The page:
After a thorough review of the documentation, and interviews with prominent witnesses, no support for any of the naming theories was found.

Kittler confirmed that there are many “legends and speculations” about the names, for instance that “Polo could have been a riff on Marco Polo, to hint on Volkswagen’s global vision.” However, as far as the man in charge of Volkswagen’s history is concerned, these explanations came after the fact.

The quest for a meaning is as powerful as nature’s abhorrence of a vacuum. We may have to accept that some things in life are meaningless.

Passat-cat Scirocco-cat Golf-cat Polo-cat ]]> 19
Let’s Get Small: Volkswagen Plans Midget SUVs Mon, 07 May 2012 10:39:41 +0000 At the Beijing Auto Show, Volkswagen dropped jaws with a W12 motorized monstrosity of a Bentley SUV and a 600hp off-roadable Lamborghini. While these super SUVs are good for headlines, much slighter specimens will produce volume. Volkswagen plans SUVlets based on the Polo, and is working on pocket SUVs based on VW’s midgetmobile, the Up! If you think Volkswagen’s Tiguan is small, you’ll assume that the target group for the new class of minus-sized SUVs is ants.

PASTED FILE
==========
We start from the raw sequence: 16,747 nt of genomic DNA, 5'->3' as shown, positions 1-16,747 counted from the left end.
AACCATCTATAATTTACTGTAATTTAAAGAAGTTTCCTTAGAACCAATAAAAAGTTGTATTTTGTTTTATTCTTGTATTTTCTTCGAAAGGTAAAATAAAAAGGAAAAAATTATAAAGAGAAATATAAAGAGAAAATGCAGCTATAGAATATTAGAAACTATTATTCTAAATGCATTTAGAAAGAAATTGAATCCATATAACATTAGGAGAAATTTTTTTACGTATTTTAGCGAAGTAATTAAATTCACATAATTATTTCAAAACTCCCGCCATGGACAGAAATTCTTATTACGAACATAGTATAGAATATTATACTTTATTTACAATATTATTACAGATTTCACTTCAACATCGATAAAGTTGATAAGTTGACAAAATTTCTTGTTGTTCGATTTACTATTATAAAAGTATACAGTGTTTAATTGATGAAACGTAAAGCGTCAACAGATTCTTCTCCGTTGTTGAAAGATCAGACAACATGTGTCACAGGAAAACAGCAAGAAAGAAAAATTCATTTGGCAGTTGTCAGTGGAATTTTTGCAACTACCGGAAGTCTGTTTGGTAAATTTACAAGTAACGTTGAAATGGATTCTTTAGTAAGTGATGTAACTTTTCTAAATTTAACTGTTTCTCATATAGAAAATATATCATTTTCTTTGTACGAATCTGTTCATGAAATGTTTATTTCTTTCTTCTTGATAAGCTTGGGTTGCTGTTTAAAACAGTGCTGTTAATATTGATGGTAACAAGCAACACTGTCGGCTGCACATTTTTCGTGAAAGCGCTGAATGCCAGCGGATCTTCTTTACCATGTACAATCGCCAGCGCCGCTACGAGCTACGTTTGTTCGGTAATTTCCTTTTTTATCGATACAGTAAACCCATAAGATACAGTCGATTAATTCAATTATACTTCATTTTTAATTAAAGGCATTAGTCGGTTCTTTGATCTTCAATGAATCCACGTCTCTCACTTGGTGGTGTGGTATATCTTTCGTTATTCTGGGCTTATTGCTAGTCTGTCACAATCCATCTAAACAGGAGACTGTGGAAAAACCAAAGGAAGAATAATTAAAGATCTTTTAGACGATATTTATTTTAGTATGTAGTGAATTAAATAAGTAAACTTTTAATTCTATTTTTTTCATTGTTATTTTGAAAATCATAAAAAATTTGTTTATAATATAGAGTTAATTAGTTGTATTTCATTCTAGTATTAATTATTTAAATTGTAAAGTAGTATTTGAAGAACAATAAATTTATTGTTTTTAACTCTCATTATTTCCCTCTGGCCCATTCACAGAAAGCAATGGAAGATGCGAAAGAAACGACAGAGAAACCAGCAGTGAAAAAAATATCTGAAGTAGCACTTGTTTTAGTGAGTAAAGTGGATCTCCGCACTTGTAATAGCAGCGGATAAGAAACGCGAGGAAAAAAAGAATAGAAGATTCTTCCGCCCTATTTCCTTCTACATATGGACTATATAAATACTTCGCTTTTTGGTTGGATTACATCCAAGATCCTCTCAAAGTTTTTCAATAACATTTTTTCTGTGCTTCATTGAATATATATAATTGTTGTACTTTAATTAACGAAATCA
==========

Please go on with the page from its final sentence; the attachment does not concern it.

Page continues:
Germany’s Handelsblatt has it on good, albeit anonymous authority that Volkswagen wants to round out its SUV portfolio with models based on the Polo and the even smaller Up! Officially, Volkswagen neither denies nor confirms the rumor. Says a Volkswagen spokesperson:

 “We are looking at everything. SUVs are very interesting. Our modular concept allows more derivatives. No decision has been made yet.“

The paper expects the entry-level SUV to cost “significantly less than €20,000.”

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Review: 2011 VW Polo 1.2 TSI Mon, 14 Jun 2010 17:30:08 +0000

Polo players don’t drive German superminis, in the same way Dustin Hoffman never pulled over near a Hollywood studio in a Chevy Celebrity. So, who does drive a Polo? The same people who drive a Golf – only ten years younger, with a bank account ten grand shorter. And until last year, these people have been a little alienated from the VW customer circle – with a new Golf recently introduced and the older Polo getting a little long in the tooth.

Enter the fifth generation Polo. Unlike the MK6 Golf, here’s a car that wasn’t rushed into production: the MK4 Polo was introduced in 2002 and succumbed to irrelevancy over its last years, as the entire European B-segment was stirred by new models and powertrains.